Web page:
While other utility locating methods are needed and helpful, depending on the circumstances, GPR is often the best choice for precise utility locating. It produces high-resolution imaging, allowing you to create a detailed map of subsurface utilities — and it can locate metal objects as small as a few centimeters wide. GPR is also faster and more cost-effective than traditional excavation methods, reducing the time and resources required for subsurface investigations. GPR’s effectiveness is limited by highly conductive materials in the soil, such as clay or water, and the amount of saturation in the ground can also impact detection depth.

Wh‎at happens when you call the number 811?

When you call the number 811, you are contacting the One-Call utility locating service in your state, which is responsible for marking the underground utility lines before any digging or excavation takes place. The call center will ask you to provide information about the location and scope of your digging project, then notify the appropriate utility companies, who will send out professional locators to mark the underground lines. These locators use various methods, such as paint or flags, to indicate the presence and location of the utility lines.

‎While calling 811 is a necessity and a great (and free) service, it has some serious limitations. 811/One Call may not find abandoned utility lines, and many entities, including secure facilities, federally regulated jurisdictions, national park land administered by the Bureau of Land Management, and even state transportation agencies or DOTs, may have exemptions from participating in 811—meaning they will not be notified of your 811 request. To mitigate risks, it's important to pursue private utility locating to ensure all existing utilities are noted before excavation begins.

Wh‎at is private utility locating?

Private utility locating is identifying and mapping underground utilities such as gas lines, water pipes, electrical cables, and telecommunication networks that are privately owned (not covered by 811/One-Call services). Professional utility locating experts utilize advanced technology and equipment, such as GPR, to accurately detect the presence and location of privately-owned utilities.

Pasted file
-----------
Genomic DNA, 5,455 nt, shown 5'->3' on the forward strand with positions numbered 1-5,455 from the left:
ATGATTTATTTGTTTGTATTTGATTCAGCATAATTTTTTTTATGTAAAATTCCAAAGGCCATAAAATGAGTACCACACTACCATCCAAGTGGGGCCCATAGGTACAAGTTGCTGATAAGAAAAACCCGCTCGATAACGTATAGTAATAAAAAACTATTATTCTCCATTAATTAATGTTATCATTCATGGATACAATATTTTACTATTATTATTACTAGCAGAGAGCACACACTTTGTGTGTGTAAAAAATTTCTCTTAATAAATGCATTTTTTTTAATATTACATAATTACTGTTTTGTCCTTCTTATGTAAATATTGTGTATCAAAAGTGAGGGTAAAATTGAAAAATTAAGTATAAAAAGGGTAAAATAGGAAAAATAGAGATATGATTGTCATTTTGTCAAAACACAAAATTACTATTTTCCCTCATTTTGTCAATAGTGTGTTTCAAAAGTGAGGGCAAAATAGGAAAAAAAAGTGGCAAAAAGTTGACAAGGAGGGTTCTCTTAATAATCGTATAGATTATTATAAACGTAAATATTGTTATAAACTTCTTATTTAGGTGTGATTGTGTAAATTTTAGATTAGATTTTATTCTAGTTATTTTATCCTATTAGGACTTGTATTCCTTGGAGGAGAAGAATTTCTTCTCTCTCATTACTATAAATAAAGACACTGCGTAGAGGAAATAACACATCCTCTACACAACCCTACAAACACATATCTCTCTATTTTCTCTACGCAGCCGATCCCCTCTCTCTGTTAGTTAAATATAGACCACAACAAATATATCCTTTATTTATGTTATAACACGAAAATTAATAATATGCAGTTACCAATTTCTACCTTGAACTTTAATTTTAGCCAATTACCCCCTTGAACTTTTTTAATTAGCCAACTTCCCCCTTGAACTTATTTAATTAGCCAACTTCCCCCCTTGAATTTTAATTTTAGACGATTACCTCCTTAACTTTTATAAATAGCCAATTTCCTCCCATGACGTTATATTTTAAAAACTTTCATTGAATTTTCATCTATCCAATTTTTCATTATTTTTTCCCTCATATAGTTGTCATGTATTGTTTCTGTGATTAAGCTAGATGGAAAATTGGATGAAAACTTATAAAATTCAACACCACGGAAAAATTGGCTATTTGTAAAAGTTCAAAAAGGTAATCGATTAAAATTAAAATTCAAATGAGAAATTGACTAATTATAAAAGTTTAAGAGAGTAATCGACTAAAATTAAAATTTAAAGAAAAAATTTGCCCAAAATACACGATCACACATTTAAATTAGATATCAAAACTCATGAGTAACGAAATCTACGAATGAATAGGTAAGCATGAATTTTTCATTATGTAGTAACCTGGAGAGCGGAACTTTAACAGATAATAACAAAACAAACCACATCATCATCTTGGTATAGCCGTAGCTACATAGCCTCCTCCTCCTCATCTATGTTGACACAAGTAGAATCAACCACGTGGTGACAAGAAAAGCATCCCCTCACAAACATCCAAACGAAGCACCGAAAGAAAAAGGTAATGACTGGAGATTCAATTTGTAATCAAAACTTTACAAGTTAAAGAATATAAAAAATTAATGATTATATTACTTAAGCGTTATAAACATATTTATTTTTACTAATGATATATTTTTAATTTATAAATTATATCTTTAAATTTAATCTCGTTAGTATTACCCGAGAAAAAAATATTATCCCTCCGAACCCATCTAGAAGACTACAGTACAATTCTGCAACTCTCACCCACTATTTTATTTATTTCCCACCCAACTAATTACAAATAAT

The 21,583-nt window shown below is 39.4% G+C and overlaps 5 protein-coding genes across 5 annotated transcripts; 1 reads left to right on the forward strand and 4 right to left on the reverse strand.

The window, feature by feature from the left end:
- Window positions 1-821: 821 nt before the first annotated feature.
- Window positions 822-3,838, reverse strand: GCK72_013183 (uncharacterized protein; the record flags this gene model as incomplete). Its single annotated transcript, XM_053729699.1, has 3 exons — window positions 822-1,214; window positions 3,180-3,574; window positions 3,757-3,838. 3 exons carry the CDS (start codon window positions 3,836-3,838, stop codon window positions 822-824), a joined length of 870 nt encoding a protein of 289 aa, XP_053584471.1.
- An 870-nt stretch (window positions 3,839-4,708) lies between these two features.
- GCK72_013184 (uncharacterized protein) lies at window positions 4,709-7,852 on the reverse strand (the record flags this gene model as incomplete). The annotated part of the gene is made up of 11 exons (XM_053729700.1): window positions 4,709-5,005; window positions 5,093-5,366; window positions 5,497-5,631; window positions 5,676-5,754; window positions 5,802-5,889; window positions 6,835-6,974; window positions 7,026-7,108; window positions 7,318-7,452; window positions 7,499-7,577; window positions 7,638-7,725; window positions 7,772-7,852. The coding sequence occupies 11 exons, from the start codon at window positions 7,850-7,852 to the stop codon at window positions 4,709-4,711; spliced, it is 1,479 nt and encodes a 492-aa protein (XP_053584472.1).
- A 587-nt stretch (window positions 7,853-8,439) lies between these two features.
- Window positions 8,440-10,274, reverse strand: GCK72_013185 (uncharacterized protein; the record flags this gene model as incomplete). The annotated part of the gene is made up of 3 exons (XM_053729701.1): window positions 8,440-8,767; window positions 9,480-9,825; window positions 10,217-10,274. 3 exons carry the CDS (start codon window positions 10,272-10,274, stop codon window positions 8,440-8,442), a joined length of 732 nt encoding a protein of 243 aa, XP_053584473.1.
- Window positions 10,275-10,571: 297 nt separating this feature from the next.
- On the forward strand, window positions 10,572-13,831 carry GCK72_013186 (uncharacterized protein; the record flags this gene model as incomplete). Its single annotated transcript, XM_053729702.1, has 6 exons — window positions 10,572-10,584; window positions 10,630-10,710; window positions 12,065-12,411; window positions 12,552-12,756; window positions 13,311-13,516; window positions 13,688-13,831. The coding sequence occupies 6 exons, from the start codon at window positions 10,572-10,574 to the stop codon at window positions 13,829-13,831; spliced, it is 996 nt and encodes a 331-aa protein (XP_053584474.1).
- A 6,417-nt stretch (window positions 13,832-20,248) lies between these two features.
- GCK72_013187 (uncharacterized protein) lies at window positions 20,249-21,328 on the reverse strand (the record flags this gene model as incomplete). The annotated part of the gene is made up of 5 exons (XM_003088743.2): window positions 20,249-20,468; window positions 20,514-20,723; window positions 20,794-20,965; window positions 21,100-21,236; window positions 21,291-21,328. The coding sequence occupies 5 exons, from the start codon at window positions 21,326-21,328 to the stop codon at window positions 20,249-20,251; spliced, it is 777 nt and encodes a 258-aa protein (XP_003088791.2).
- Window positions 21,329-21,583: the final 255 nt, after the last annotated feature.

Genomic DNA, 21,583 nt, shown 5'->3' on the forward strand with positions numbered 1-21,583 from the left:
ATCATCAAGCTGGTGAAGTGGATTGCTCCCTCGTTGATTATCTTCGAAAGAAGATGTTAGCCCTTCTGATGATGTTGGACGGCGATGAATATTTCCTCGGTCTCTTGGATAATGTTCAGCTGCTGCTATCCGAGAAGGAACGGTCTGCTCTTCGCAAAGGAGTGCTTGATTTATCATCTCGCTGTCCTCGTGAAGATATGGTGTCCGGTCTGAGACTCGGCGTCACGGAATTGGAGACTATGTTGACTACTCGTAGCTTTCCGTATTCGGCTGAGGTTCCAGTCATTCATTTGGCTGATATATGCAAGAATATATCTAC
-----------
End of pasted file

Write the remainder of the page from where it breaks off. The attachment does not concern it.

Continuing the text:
While private utility locating comes at a cost, it's important for preventing legal and financial liabilities because it fills in the gaps of services like 811/One-Call.

Wh‎at is subsurface utility engineering (SUE)?

Subsurface Utility Engineering (SUE) is a highly specialized field within civil engineering that plays a crucial role in the planning and design phases of construction projects. It involves using advanced technologies and techniques to accurately locate, map, and assess underground utilities and other subsurface infrastructure.

SUE professionals utilize methods such as ground-penetrating radar and electromagnetic induction, as well as non-destructive excavation techniques like vacuum excavation. They must be proficient in interpreting geophysical data and sketches, as well as coordinating with other project stakeholders to ensure the accuracy and reliability of the collected information.

Utility locating services that fall under the SUE heading must demonstrate compliance with industry best practices and guidelines, such as those set forth by the American Society of Civil Engineers (ASCE) and the National Utility Contractors Association (NUCA). These standards ensure the consistency and quality of SUE deliverables, reducing the potential for errors and conflicts during construction.